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Wednesday, December 3, 2014


South Africa take stock,  20 years after democracy

The desire for a united South African identity has decreased by almost 18% over the past 10 years, to just 55% of the population.

Racial identity is also increasing in importance, with race moving from the third-most selected identity (11.8%) in 2003 to the second-most selected identity (13.4%) in 2013. At the same time, South African identity as a choice dropped from 11.2% to 7.1%.
Yet in spite of this growing disillusionment and increased racial identity, trust between people from different race groups has consistently improved over the past decade. Reported mistrust of other race groups has decreased by 12.5% over the past decade, to 28.1% last year.
These are among the findings of the 2014 annual South African Reconciliation Barometer released by the Institute for Justice and Reconciliation in Cape Town this morning.
Interpreting these apparently contradictory results, the barometer’s author Kim Wale said that there was a need to develop a more nuanced understanding of identity “which allows for diversity within unity”.
She said the reconciliation barometer was like a metaphor for light and shadow.
“As we progress, the more we are able to see the shadows.”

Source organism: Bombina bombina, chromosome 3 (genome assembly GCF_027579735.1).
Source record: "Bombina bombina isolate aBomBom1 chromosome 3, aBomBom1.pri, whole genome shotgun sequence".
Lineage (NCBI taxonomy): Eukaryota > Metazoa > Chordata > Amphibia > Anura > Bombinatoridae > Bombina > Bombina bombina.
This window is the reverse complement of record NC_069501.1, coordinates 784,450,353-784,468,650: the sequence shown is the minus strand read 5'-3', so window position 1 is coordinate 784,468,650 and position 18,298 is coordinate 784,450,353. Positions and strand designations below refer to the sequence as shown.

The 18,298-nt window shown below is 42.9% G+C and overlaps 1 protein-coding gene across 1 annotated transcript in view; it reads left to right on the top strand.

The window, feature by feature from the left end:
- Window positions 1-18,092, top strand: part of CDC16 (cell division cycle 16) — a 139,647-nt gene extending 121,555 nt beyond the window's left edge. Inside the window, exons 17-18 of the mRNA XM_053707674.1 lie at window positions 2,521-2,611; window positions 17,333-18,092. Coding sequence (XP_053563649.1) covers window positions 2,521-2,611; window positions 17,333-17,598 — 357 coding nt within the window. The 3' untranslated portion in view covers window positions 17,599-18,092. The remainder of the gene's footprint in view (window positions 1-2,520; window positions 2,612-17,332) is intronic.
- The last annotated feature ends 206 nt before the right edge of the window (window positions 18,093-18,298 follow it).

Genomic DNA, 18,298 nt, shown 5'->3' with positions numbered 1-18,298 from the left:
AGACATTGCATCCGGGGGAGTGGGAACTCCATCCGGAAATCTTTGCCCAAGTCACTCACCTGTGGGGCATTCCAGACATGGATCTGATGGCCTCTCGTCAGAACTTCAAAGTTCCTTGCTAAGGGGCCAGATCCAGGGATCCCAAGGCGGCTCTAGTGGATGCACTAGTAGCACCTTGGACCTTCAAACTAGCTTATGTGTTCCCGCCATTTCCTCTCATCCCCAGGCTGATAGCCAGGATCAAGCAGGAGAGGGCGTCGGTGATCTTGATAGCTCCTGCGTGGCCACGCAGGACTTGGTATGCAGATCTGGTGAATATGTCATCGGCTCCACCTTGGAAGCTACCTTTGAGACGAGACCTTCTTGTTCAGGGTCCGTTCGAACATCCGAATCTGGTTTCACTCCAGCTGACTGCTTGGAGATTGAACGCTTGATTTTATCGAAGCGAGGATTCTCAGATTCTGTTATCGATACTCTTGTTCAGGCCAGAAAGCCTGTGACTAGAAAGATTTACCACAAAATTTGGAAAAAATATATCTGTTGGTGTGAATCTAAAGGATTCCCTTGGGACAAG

“Perhaps with an increase in trust also comes an increase in the honesty required to confront the continued forms of inequality and injustice that remain in South Africa, thus resulting in increased disillusionment with the idea of unity and an increasing desire to challenge continued forms of racial inequality,” said Wale.
Other findings over the 10-year period include:
» 76.4% of South Africans agreed that apartheid was a crime against humanity, almost 10% down from a decade ago. There are stark differences among the race groups, with about 80% of black people, 77% of Indians and 70% of coloureds agreeing, and only 53% of whites.
» 23.5% of South Africans reported socialising with people from other races, a 13% increase from 2003. However, racial integration was much more prevalent among higher income South Africans.
» 27.7% of white South Africans, compared with 60.3% of black South Africans, agree that “reconciliation is impossible if those disadvantaged by apartheid are still poor”.
» 53.8% of black South Africans have trust in the national leaders, a decrease from 62.5%.
Wale said that for reconciliation to work, white people needed to acknowledge that they were previously advantaged, and black people needed to be willing to forgive and participate in creating new relationships.
It was imperative for the country to develop an antiracist white identity, she said.
“If white South Africans are unable to acknowledge apartheid criminality and redress the legacy of racist oppression in the present, this negatively impacts on the reconciliation relationship.”
This article first appeared on City Press Online:  City Press

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